Prime Minister Malcolm Turnbull visits the Macadamia Processing Company at Alphadale with Page MP Kevin Hogan and Deputy Barnaby Joyce.
Prime Minister Malcolm Turnbull visits the Macadamia Processing Company at Alphadale with Page MP Kevin Hogan and Deputy Barnaby Joyce. Cathy Adams

ELECTION 2016: The twist no one saw coming

PRIME Minister Malcolm Turnbull could be facing an uphill battle on his agenda, should he win the election this week, as disillusioned voters look to those outside the major parties, particularly in the Senate.

While Mr Turnbull called the first double dissolution election since 1987 in order to "clean out" the crossbench, Griffith University senior lecturer Dr Duncan McDonnell, says a new Senate crossbench could make things just as difficult for the next Prime Minister.

Dr McDonnell, who studied the rise and fall of the Palmer United Party, has examined the rise of the Nick Xenophon Team (NXT) and other crossbenchers in this campaign.

Senator Xenophon, who has candidates for the Senate across the country, is tipped to pick up at least one extra seat in his home state of South Australia.
 

Glenn Lazarus takes a seat in a Kenworth rig at a recent convoy.
Glenn Lazarus takes a seat in a Kenworth rig at a recent convoy.

In Queensland, Dr McDonnell said the NXT candidate Suzanne Grant will be up against PUP-turned-independent Senator Glenn Lazarus, and a resurgent Pauline Hanson, for the final Upper House seat.

"Hanson's really in with a 50-50 shot at getting the seat - I think it's her best chance in well over a decade of actually getting elected, she did well in 2004, but was beaten on preferences, and this time she might actually get in," Dr McDonnell said.

Those seeking a win at this weekend's election will also have an easier time of it than usual - the double dissolution means Senate candidates only need just over 7% of the state-wide vote - half the usual 14% needed to secure a spot on the red leather.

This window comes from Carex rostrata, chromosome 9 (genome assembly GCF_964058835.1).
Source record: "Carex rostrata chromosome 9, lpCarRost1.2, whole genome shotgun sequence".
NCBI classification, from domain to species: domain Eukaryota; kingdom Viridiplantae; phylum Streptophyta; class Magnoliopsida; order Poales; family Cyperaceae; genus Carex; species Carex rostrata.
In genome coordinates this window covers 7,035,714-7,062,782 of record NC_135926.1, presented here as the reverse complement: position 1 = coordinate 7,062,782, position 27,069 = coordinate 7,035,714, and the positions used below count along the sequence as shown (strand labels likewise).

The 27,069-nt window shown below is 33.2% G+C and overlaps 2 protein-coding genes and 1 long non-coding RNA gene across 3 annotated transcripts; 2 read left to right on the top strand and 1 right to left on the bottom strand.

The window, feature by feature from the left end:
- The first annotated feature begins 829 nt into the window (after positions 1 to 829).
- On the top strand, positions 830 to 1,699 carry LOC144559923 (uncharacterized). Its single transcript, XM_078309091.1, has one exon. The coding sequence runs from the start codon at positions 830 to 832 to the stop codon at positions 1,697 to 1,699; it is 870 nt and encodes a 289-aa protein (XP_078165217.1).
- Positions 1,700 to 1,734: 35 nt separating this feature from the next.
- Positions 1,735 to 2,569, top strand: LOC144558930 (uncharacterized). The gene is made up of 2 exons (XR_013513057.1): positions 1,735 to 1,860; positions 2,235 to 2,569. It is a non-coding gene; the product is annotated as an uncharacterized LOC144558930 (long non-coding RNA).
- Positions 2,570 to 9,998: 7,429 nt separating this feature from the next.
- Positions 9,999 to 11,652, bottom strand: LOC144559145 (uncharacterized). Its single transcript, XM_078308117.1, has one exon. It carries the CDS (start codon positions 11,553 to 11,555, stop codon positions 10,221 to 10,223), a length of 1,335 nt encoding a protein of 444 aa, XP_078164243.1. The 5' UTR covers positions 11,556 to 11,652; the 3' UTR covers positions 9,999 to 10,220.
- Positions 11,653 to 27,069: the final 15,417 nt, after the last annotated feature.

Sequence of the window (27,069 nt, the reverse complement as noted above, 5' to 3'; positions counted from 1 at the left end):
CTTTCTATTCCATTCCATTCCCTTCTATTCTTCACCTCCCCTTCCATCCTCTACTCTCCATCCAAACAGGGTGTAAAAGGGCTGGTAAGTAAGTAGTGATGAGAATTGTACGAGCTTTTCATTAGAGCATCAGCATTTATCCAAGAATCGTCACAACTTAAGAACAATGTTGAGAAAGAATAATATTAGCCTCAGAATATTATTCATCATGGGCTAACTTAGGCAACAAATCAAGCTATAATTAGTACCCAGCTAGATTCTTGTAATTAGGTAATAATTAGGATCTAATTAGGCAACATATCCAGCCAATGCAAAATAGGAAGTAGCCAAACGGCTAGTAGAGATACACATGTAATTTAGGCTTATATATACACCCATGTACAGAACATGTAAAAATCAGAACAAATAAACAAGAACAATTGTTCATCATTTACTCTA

While Dr McDonnell said that the PUP was "dead in the water" in this contest, the sentiment Clive Palmer capitalised on was the same that Hanson, Xenophon, Lazarus and their ilk were targeting.

"I think Hanson's appeal is to the voters in provincial and rural areas particularly - those people who feel they've been left behind by the major parties, who feel the elites in Canberra or Brisbane have no understanding," he said.

"Really all these groups are looking to capitalise on that - the interesting things this election are that Hanson comes with a side dish of anti-immigration, while the NXT is challenging both major parties of the left and right from the centre."

Pauline Hanson on the campaign trail in Airlie Beach
Pauline Hanson on the campaign trail in Airlie Beach Peter Carruthers

Any predictions?

Dr McDonnell said that "anyone who tells you they know the outcome in the Senate ahead of time is either a prophet or quite deluded".

"We know that some, like Xenophon and the Greens, will be returned and maybe increase their power, all the polling is done on the lower house seats, so it's hard to translate that into the Senate," he said.

But the trend towards people voting against the major parties  - about 40% voted for independents, the Greens or donkey voted in 2013 - is, Dr McDonnell said, being replicated across the "mature Western democracies".

Presumptive presidential nominee for the Republican Party Donald Trump
Presumptive presidential nominee for the Republican Party Donald Trump AP

He said the rise of figures such as Donald Trump in America and Boris Johnson in the United Kingdom and far-left and far-right parties in Europe were a symptom of "plummeting satisfaction with democracy" globally.

"Everywhere you look, voter turn-out has been falling for a long time and democracy is not at its healthiest in Australia now," Dr McDonnell said.

"Many people would say they like the idea of democracy, but they dislike the reality of how it actually works.

"Coupling that with the convergence of the two-parties in the major two-party systems on the political middle ground, and many voters feel it doesn't make much different which of those options they vote for, so they look to those outside the majors."

Whomever voters choose to elect, the likelihood is that the next PM will need to bargain with a Senate crossbench.

And it could be more diverse than the last one.



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